Maybe i should have worded my question better, i was meaning, say over 200-300 yards at a 45 degree angle. Though i`m guessing the answer is the same.300wsm said:Yes
fired at 90 deg to the earths surface
Up bullet being slowed by gravity
Down bullet accelerated by gravity
jingzy said:http://www.loadammo.com/Topics/April04.htm
Look at the link above and you will even get drawings.
Shooting Uphill and Downhill
Shooters are sometimes confused about the bullets path when shooting uphill or downhill. For instance, does the bullet strike high when shooting downhill and strike low when shooting uphill? Sierra and other bullet companies have done extensive testing on shooting uphill and downhill and have found the following to be true for a given cartridge:
The true vertical bullet drop is the same for level fire and uphill or downhill shooting for the same range. See Figure 1. The vertical drop, do, is the same for all three methods of shooting over the same range.
The bullet velocity is the same whether shooting over a level range or shooting uphill or downhill. In other words the bullet does not slow down faster in uphill shooting than with level shooting and the bullet velocity does not increase when shooting downhill.
A rifle zeroed in at level range will shoot higher when shooting uphill or downhill.
For a given angle of fire the bullet will shoot high by the same amount weather shooting uphill or down hill.
Fig 1- Bullet trajectories for level fire, shooting uphill, and shooting downhill
The theory as to why the bullet always shoots high for uphill and downhill shooting is based on the projectiles path in relation to the pull of gravity. Gravity works perpendicular to the horizontal line. It's the horizontal distance traveled by the bullet that is important rather than the actual linear distance traveled. This is explained by the use of trigonometry and the right triangle shown in Fig. 2.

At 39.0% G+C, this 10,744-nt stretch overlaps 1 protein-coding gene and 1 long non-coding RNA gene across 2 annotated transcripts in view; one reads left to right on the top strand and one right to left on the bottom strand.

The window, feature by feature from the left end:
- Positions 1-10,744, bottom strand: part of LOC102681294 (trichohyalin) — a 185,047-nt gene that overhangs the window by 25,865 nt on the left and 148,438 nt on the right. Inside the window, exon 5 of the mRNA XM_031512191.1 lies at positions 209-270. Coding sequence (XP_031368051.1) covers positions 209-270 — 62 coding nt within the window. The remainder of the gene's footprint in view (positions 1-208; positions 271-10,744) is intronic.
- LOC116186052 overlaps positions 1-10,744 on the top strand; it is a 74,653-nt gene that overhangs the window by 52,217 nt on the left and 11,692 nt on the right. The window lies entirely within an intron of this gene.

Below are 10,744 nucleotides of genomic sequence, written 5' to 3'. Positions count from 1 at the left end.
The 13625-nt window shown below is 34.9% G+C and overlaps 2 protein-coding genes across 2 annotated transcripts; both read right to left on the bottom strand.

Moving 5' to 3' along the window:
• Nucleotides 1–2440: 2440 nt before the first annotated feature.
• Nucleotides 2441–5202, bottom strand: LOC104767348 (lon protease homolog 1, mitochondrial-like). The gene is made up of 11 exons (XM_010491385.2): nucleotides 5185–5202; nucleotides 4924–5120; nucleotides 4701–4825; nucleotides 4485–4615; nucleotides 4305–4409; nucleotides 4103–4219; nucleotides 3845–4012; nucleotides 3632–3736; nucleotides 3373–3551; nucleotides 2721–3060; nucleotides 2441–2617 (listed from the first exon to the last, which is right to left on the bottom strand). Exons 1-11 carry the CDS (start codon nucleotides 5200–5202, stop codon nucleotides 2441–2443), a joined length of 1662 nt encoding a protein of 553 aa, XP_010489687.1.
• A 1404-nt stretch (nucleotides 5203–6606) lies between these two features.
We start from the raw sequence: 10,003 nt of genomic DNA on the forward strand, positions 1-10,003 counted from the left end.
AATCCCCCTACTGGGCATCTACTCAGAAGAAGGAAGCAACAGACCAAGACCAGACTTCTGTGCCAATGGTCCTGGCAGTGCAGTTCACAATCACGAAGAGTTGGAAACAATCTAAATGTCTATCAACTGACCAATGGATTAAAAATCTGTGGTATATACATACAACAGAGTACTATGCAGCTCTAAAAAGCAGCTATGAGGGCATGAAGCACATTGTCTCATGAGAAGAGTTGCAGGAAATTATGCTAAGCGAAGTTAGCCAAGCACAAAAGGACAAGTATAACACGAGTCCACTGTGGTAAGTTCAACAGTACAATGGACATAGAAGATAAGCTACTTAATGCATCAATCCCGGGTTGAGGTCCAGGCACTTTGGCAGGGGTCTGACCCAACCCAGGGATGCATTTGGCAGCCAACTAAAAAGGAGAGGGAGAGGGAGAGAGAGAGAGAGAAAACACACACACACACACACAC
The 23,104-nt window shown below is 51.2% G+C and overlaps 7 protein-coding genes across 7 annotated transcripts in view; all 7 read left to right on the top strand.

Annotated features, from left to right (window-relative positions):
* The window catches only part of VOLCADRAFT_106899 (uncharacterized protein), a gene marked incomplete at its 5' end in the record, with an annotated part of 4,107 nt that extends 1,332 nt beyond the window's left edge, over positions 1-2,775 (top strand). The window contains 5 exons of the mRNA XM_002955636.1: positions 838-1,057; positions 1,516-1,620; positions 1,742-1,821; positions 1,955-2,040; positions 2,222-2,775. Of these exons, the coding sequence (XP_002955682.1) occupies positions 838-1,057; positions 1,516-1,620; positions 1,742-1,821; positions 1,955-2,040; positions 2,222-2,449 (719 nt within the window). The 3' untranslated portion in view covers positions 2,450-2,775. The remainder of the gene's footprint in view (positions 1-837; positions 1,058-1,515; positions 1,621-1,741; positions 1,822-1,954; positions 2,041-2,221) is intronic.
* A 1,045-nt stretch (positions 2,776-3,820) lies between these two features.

Fig. 2-Using trigonometry to explain uphill/downhill shooting
According to the rules of trigonometry the cosine of THETA is equal to the horizontal range divided by the slant range (hypotenuse). By rearranging the terms, the horizontal range is equal to the slant range (hypotenuse) multiplied by the Cosine of THETA.
Assume we have zeroed a rifle at 300 yd on a level range and we are shooting at a target on a slant range of 300 yards. Assume the slope angle THETA is 30 degrees. The cosine of 30 degrees is 0.87. The horizontal range for the bullet is only 261 yards (300 * 0.87). In order to hit the target we should hold the gun as if the target were only 261 yards away not 300 yards. If we shoot where the scope crosshairs intersect the target we will shoot over the target. In the field, you probably don't really know the slant range or the slant angle very accurately. Just remember to always aim lower, because any slant range shot, either downhill or uphill, will be higher than if it were a horizontal shot.
Point well taken.Bandit Country said:Couldn't agree more Mack - although this is the Ballistics & Technical thread so I'm assuming the ethics of practical stalking or deer management aren't under debate.
jingzy said:http://www.loadammo.com/Topics/April04.htm
Look at the link above and you will even get drawings.Thanks for the link Jingzy. I've been asked this before and the pics make it pretty clear. I didn't realise that our American cousins also spell "Hypotheneuse" differently to us!